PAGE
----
You may know for a fact that you are named as a beneficiary in someone’s will. For example, your parents may have made it clear to you that you are their sole beneficiary.
Just the same, there are times when you may be surprised to find that you’re someone’s beneficiary, such as after an extended family member passes on.
What if you’re unsure about your status as an heir? There are many ways to determine if you were named a beneficiary in a will:
- If you receive a copy: For example, the executor may decide who will receive copies of the will, such as beneficiaries and guardians. If you’re supplied with a copy, you can review it to better understand where you fit in.
- From the executor: The executor may not provide you with a copy of the will, but instead contact you to inform you of your inclusion. It’s at that point that you can work with the executor to decide what comes next.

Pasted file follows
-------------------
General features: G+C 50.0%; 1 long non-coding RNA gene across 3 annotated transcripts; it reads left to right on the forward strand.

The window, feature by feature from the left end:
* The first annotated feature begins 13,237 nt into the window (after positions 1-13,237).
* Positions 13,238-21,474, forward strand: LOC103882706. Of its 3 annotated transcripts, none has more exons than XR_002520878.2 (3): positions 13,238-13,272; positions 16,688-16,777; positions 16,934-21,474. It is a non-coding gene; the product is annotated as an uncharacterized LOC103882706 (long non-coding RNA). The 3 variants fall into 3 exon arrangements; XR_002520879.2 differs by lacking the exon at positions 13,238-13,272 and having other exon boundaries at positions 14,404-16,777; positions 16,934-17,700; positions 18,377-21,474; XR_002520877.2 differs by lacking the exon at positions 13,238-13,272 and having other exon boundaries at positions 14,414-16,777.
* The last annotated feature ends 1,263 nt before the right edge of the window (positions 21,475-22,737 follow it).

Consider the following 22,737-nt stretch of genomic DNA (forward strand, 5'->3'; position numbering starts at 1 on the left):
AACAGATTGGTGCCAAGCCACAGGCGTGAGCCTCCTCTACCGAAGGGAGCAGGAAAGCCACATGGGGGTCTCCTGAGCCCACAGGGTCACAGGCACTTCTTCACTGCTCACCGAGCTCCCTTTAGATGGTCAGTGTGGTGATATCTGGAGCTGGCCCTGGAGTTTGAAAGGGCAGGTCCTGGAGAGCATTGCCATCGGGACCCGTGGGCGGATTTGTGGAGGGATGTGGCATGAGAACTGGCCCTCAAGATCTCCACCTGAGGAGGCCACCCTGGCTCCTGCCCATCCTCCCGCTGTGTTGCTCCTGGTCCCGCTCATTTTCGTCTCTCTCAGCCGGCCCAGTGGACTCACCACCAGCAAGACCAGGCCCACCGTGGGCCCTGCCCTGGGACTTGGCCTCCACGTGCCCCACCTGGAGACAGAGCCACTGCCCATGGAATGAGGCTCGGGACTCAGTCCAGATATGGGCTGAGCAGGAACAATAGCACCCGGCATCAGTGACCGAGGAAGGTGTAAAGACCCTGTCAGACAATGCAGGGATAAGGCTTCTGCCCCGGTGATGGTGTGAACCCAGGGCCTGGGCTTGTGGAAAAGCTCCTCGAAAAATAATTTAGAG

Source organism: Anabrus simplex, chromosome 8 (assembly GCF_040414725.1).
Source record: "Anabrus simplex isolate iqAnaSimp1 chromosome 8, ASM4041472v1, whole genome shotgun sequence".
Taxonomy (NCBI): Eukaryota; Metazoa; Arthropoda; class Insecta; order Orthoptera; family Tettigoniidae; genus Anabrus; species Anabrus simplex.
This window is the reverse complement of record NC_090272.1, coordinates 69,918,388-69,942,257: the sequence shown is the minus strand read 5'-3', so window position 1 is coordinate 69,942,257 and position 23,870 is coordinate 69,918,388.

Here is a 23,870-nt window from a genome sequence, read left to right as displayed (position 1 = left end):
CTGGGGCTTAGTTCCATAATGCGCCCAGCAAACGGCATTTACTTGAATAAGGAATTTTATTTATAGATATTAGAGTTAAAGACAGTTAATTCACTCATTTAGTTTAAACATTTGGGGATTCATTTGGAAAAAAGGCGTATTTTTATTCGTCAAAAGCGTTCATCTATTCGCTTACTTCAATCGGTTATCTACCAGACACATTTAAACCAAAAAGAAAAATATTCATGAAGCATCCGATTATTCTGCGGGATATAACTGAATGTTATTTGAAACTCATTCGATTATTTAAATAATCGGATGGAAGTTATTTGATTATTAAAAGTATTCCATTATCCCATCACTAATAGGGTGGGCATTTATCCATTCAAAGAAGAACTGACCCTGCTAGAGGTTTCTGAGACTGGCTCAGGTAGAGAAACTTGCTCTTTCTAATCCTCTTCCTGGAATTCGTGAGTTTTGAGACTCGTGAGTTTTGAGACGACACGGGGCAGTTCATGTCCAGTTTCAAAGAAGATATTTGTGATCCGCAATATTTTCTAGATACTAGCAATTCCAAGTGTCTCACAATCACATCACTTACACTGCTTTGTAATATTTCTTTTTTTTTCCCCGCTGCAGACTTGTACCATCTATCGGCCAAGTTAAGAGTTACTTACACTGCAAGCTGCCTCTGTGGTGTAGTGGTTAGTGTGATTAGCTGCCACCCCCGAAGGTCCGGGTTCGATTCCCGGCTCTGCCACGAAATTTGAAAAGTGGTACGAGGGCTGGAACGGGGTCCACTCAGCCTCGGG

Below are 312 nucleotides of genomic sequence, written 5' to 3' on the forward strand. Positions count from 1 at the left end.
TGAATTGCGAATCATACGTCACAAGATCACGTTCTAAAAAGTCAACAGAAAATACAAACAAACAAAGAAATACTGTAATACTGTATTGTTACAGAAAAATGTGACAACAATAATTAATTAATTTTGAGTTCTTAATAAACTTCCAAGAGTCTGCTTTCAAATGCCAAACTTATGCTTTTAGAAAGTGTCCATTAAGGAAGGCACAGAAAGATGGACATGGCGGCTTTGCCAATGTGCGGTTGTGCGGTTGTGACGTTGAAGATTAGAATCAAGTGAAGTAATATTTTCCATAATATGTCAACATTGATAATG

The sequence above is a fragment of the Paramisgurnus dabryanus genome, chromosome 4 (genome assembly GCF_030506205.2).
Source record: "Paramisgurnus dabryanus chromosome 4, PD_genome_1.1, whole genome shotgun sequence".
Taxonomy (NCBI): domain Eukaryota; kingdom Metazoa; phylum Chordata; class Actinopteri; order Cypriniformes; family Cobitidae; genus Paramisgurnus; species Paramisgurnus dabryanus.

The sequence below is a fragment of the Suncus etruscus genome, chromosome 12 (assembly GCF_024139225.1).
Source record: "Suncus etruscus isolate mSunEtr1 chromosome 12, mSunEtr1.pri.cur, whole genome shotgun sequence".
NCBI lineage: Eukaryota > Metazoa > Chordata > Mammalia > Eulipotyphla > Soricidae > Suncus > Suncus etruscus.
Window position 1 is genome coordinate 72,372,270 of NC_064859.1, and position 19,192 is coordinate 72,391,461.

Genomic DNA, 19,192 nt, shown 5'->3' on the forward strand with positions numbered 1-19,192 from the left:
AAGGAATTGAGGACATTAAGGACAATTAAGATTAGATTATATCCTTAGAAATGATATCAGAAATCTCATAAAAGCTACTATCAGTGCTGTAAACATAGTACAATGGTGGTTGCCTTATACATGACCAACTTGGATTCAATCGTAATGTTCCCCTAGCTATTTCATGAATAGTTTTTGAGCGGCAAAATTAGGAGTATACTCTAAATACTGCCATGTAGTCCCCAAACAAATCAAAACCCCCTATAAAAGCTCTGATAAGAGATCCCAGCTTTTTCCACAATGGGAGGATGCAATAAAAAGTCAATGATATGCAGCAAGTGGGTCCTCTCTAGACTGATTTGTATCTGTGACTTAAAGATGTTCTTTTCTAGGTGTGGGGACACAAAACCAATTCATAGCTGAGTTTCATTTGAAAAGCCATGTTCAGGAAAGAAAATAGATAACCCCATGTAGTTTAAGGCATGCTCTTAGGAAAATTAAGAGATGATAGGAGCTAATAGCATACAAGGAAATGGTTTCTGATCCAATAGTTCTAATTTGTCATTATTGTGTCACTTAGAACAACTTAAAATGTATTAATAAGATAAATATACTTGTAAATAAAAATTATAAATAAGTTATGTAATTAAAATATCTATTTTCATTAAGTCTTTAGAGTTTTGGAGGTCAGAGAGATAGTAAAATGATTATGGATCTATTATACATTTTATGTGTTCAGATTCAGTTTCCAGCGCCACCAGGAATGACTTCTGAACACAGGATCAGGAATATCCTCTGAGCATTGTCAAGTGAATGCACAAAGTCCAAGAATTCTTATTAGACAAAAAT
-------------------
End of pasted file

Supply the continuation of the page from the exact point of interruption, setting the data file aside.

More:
It’s important to remember that wills are public record. Once it’s admitted to probate court, anyone has the legal right to visit the courthouse and request to view the will. You may also be able to make your request via phone or mail.
If you were named a beneficiary in a will, do your part to make the process as simple as possible on the executor and all others. Probate is complex on many fronts, but there are things you may be able to do help move things along.
As the process comes to an end, you’ll eventually receive the assets that were left behind to you by the deceased.